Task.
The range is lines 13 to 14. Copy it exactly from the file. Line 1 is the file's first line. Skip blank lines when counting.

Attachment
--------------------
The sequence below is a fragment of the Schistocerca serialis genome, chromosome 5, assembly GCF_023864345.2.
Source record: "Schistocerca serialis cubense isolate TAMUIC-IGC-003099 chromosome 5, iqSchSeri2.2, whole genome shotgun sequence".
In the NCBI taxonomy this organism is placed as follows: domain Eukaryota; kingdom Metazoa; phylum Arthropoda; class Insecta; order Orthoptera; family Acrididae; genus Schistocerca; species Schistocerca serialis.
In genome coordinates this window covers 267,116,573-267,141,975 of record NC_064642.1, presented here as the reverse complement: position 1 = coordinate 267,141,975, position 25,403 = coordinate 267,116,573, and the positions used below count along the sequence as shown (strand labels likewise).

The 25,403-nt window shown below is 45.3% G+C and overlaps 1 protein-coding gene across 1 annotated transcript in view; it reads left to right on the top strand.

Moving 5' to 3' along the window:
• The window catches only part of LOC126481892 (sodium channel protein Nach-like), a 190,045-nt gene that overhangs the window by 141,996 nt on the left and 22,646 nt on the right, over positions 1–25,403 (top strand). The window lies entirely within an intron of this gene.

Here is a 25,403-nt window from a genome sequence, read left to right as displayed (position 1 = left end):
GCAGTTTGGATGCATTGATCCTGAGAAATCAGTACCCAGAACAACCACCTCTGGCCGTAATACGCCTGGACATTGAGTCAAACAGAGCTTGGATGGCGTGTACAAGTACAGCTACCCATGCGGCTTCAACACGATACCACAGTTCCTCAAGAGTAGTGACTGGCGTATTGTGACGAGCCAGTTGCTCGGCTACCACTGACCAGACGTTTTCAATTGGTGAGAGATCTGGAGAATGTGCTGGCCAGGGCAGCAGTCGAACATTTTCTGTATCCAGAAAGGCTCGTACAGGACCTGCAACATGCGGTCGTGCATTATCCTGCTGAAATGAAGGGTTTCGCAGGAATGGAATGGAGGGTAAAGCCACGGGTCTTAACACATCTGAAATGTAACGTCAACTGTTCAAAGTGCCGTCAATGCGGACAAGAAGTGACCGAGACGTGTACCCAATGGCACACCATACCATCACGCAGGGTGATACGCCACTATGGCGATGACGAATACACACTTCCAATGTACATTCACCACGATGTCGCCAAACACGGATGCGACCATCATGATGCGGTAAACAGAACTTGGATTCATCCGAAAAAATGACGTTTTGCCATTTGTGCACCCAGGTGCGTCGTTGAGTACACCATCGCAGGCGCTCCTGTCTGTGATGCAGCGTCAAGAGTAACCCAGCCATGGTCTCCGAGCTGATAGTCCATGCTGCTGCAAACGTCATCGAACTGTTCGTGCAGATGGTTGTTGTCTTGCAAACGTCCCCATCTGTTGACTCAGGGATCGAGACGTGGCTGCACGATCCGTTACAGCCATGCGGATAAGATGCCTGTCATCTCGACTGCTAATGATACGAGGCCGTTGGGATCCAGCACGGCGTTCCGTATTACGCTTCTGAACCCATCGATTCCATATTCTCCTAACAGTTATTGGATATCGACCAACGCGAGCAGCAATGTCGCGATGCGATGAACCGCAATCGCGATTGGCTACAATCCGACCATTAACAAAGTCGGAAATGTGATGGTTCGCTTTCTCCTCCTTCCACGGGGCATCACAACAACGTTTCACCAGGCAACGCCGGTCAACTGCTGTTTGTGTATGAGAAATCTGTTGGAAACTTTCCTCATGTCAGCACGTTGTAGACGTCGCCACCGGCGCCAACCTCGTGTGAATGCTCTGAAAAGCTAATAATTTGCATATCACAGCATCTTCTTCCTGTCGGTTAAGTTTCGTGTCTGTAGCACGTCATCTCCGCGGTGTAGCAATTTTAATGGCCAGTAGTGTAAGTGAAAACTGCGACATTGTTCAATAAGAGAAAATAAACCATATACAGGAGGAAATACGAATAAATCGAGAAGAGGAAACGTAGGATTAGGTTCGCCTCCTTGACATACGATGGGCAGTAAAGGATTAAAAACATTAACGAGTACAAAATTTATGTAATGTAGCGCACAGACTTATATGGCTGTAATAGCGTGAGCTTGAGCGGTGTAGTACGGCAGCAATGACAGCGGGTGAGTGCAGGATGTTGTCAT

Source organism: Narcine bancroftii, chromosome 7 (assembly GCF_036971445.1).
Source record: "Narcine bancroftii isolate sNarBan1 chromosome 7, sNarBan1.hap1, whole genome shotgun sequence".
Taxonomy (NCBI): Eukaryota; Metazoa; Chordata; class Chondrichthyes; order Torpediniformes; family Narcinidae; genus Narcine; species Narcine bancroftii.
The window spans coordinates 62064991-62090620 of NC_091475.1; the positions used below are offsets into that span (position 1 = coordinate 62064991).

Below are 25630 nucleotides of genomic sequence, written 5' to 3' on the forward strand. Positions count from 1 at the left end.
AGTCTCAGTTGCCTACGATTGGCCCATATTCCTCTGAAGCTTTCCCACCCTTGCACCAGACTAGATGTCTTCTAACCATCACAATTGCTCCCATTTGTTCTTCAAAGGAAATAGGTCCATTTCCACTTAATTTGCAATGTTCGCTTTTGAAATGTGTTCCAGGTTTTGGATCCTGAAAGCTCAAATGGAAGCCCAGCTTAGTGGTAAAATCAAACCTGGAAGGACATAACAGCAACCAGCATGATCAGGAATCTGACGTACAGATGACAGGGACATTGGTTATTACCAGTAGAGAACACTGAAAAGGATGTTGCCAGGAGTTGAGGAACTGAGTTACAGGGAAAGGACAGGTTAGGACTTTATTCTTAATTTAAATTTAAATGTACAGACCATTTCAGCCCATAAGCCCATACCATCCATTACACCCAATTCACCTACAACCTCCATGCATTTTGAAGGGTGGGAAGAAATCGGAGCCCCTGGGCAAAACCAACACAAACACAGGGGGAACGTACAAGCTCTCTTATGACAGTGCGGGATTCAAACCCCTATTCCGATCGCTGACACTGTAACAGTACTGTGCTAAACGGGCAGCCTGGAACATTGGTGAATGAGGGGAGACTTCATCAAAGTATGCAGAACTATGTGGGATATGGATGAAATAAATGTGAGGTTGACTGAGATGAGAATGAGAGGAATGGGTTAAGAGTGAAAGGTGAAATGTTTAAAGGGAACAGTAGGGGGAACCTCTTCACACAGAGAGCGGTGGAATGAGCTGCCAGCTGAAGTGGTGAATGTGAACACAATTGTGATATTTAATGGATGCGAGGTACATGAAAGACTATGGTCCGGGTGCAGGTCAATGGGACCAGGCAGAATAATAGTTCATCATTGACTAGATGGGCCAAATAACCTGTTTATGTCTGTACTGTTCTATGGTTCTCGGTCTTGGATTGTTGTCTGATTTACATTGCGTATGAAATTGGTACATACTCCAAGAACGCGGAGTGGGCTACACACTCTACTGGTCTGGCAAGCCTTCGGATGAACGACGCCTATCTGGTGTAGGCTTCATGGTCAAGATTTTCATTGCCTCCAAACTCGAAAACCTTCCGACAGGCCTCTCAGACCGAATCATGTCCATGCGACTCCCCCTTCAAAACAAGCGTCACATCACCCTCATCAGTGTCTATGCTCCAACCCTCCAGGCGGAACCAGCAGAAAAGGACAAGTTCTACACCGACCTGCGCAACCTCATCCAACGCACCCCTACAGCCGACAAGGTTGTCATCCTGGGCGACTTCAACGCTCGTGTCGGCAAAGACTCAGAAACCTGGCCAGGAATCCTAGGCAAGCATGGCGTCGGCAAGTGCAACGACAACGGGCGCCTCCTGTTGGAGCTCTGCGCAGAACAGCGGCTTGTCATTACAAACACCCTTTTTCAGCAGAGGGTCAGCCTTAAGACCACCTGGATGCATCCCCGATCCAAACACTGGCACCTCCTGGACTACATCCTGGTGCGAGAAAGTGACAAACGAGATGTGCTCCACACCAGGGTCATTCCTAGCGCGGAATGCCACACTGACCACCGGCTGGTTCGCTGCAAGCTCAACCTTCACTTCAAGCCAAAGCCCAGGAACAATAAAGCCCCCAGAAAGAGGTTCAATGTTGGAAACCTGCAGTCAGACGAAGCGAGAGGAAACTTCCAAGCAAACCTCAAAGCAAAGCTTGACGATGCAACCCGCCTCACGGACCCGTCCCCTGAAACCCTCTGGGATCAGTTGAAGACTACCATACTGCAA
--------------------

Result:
The window spans coordinates 62064991-62090620 of NC_091475.1; the positions used below are offsets into that span (position 1 = coordinate 62064991).

Below are 25630 nucleotides of genomic sequence, written 5' to 3' on the forward strand. Positions count from 1 at the left end.